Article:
- A community-led initiative by CROMACH and Seawilding to restore native oyster beds in Loch Craignish
- The ‘DEEP’ collaboration between Glenmorangie Distillery, Marine Conservation Society and University of Heriot Watt to reintroduce native oysters to the Dornoch Firth
- The proposals of Project Seagrass to re-seed seagrass around Scotland’s coastline. We have lost the vast majority of our seagrass beds. And we are still losing these habitats, even in the past ten years seagrass beds around the Western Isles declined by 25%.
And there are many more. Some of these initiatives are not overtly ‘branded’ as rewilding, but that is exactly what they are: actions taken to restore and strengthen natural processes, at ecosystem scale. Rather than taking a “protect what’s left approach,” marine rewilding is about recovering lost abundance.
There is a common denominator to the success of these projects: people and place. From Open Seas’ perspective, marine rewilding is fundamentally intertwined with ‘re-peopling’. The socio-economic benefits of ecosystem-based management are core to sustainable development and can help us tackle social problems, such as rural depopulation and unemployment. Research shows that measures to recover the marine environment are good for local economies. One of the earliest pieces of analysis we undertook was a review of the impact of marine protected areas on the landings of fish to local ports. With the New Economics Foundation, we co-published a report looking at the socio-economic results of fisheries management: A net positive effect? Assessing the impact on fishing opportunities within multiple-use MPAs. A case study from Scotland. The findings are clear: environmental measures can support local economies.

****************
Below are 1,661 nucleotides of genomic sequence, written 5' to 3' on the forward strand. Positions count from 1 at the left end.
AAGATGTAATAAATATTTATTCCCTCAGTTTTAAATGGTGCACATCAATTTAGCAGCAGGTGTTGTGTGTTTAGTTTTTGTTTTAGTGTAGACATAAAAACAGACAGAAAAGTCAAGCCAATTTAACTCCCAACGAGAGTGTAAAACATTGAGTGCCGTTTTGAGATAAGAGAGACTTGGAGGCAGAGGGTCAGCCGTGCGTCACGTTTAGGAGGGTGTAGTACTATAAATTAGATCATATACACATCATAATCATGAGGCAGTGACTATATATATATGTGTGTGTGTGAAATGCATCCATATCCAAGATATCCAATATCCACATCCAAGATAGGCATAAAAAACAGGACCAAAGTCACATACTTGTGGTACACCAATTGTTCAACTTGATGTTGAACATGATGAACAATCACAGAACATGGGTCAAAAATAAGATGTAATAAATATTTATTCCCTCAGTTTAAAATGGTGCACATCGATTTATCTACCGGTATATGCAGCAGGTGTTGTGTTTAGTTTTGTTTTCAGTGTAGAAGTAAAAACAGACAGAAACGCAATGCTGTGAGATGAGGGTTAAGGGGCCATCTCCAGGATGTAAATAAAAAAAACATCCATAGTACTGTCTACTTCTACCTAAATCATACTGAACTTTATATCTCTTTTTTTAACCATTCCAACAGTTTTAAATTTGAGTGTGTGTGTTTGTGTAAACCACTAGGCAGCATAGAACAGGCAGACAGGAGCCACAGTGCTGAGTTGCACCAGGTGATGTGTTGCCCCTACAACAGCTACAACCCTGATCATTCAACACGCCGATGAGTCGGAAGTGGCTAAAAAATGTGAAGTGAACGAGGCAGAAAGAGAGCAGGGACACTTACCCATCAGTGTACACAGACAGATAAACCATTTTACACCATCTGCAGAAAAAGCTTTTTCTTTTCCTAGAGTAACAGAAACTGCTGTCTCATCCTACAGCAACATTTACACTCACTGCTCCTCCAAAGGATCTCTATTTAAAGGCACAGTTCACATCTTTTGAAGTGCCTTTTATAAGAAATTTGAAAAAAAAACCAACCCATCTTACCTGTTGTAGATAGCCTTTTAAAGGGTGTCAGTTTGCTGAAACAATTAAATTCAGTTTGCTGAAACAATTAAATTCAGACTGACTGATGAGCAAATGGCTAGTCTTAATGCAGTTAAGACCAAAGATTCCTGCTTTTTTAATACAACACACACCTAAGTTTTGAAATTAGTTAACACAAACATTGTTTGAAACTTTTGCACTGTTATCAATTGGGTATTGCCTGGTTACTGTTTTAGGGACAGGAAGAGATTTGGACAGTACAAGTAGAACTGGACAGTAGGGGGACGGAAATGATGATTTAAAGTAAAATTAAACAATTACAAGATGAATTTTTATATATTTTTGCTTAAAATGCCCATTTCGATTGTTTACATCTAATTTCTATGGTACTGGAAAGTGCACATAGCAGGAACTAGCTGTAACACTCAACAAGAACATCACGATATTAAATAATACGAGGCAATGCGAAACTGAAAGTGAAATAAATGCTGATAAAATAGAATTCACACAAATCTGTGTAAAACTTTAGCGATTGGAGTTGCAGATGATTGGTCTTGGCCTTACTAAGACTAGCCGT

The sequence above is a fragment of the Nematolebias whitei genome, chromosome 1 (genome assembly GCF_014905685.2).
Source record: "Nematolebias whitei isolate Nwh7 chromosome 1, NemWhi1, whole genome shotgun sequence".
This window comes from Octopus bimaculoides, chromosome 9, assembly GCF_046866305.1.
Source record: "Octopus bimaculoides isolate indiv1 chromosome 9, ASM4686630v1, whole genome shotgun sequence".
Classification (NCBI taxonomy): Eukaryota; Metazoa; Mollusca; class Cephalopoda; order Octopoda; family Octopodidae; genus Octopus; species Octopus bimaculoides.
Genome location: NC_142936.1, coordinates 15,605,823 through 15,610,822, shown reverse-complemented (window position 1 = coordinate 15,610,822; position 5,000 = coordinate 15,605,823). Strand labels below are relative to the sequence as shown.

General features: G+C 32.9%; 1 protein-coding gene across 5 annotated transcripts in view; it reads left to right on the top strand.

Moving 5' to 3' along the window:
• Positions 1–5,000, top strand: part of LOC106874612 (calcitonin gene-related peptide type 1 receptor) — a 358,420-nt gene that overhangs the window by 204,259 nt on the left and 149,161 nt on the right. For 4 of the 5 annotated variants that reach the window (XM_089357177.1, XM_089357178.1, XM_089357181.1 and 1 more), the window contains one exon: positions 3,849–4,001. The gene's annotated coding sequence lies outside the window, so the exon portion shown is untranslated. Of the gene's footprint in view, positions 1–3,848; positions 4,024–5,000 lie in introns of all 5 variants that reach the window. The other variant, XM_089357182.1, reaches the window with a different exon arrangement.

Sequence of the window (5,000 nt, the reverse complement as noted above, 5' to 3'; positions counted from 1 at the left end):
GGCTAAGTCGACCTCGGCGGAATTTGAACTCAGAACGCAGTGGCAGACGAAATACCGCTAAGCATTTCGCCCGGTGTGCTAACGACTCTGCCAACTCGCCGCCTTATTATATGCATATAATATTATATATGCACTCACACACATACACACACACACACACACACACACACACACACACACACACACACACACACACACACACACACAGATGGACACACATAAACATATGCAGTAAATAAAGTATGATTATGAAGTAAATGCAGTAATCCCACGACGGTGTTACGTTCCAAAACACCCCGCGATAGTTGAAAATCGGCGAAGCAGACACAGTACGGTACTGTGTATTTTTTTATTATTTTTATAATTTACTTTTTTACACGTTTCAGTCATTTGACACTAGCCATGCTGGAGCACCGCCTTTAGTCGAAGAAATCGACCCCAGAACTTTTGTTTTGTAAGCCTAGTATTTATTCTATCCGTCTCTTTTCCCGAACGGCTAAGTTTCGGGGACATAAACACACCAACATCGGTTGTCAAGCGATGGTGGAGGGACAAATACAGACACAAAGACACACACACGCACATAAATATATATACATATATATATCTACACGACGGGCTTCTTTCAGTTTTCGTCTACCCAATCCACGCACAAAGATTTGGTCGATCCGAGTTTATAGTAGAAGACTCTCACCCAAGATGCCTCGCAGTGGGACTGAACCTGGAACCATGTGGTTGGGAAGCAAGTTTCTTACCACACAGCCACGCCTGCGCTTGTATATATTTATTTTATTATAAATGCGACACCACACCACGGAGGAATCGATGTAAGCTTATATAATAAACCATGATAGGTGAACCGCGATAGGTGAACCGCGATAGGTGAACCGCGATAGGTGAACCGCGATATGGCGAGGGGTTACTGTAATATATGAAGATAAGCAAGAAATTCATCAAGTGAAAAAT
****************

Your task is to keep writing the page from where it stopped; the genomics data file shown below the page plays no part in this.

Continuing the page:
The challenges that we are currently facing as a country are the biggest of our generation: climate change and biodiversity loss. The disruptive political and public health impacts of Brexit and the covid pandemic are putting a huge pressure on our marine industries, in particular fishing. We are firmly of the view that environmental action for our seas can contribute to the ‘Green Recovery’. This is an essential task for putting Scotland’s economy on a more sustainable footing – we have set this out in detail in our vision for a ‘Blue Recovery’ . And while some measures needed to recover the environmental health of our seas may have impacts, we are strongly of the view that any measures must be planned as part of a just transition.